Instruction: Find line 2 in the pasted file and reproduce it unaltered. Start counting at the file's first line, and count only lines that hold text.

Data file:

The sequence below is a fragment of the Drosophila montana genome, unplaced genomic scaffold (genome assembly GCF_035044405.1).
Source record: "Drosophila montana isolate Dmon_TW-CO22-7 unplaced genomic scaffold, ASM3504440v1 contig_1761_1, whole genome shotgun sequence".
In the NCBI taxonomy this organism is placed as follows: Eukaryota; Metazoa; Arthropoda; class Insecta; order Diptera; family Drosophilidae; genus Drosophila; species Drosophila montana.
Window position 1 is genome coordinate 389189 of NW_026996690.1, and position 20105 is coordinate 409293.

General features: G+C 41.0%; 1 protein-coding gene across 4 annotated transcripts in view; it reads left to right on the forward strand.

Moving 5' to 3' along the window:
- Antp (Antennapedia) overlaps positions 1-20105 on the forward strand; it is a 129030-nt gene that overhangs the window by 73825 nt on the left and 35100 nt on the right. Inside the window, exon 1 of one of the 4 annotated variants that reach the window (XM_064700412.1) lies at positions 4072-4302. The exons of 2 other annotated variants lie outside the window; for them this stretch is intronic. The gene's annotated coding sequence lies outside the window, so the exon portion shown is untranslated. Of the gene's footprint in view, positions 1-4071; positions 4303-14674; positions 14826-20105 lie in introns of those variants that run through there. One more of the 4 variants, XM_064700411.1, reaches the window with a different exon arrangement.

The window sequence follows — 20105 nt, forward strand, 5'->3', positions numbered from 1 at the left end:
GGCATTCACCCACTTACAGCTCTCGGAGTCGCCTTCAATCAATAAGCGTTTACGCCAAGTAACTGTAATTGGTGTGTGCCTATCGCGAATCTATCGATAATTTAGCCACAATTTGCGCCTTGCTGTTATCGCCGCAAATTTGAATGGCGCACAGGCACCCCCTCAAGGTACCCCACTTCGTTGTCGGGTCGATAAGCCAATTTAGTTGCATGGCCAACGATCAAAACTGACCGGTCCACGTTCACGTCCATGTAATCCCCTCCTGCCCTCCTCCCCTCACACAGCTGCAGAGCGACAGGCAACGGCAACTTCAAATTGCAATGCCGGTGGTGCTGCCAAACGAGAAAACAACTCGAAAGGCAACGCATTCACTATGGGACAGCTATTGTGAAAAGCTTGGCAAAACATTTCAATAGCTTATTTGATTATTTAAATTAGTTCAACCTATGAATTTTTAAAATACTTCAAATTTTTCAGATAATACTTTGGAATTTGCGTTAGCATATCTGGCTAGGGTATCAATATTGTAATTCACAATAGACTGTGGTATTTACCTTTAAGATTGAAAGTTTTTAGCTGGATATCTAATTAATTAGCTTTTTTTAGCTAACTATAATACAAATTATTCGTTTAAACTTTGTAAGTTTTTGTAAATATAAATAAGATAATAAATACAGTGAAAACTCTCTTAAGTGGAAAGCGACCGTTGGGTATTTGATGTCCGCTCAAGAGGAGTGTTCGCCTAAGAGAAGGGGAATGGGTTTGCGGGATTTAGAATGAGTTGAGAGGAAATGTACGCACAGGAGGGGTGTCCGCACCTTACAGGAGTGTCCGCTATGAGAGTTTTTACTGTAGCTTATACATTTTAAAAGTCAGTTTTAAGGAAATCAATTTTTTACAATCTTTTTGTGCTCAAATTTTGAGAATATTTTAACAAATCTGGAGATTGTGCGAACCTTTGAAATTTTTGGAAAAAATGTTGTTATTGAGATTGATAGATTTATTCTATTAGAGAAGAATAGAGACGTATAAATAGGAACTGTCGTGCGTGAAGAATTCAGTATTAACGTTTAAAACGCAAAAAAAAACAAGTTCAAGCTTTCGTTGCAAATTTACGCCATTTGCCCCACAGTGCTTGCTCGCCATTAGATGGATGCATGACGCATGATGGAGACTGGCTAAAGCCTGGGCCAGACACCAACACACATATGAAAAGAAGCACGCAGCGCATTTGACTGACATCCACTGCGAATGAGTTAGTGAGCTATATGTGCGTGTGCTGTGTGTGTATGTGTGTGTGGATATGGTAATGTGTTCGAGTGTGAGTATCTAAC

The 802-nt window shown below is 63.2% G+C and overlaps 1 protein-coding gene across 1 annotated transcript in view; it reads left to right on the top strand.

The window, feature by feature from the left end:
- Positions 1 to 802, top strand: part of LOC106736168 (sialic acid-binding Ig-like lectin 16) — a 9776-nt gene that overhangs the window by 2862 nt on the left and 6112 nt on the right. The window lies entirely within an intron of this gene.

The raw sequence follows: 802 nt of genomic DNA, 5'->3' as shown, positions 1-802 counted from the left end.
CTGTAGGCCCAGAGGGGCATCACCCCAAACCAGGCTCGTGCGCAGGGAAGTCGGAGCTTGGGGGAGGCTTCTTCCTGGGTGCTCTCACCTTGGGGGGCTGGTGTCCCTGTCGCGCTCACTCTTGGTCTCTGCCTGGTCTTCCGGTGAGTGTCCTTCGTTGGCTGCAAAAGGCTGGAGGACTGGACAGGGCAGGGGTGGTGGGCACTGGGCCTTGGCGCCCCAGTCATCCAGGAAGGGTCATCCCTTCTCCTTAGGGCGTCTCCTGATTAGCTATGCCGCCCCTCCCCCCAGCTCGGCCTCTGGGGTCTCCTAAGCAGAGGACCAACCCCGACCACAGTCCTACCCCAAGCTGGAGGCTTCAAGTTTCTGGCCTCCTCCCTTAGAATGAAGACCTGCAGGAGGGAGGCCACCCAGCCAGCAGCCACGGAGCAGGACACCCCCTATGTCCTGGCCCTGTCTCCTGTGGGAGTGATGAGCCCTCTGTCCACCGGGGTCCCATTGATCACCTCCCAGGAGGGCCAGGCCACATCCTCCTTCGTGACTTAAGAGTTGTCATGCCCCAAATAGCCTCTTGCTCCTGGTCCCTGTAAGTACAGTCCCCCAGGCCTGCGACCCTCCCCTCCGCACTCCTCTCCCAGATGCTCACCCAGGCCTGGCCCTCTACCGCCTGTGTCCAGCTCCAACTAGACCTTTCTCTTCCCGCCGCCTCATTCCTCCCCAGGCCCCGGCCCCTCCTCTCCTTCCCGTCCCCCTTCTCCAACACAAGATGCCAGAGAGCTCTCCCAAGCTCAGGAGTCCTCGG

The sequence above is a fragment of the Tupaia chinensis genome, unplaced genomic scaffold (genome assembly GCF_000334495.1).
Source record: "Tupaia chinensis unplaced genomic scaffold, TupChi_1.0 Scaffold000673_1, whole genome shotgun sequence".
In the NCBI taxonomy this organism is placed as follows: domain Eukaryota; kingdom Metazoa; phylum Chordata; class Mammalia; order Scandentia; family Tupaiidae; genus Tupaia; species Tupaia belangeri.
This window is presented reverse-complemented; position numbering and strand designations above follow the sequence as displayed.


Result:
Source record: "Drosophila montana isolate Dmon_TW-CO22-7 unplaced genomic scaffold, ASM3504440v1 contig_1761_1, whole genome shotgun sequence".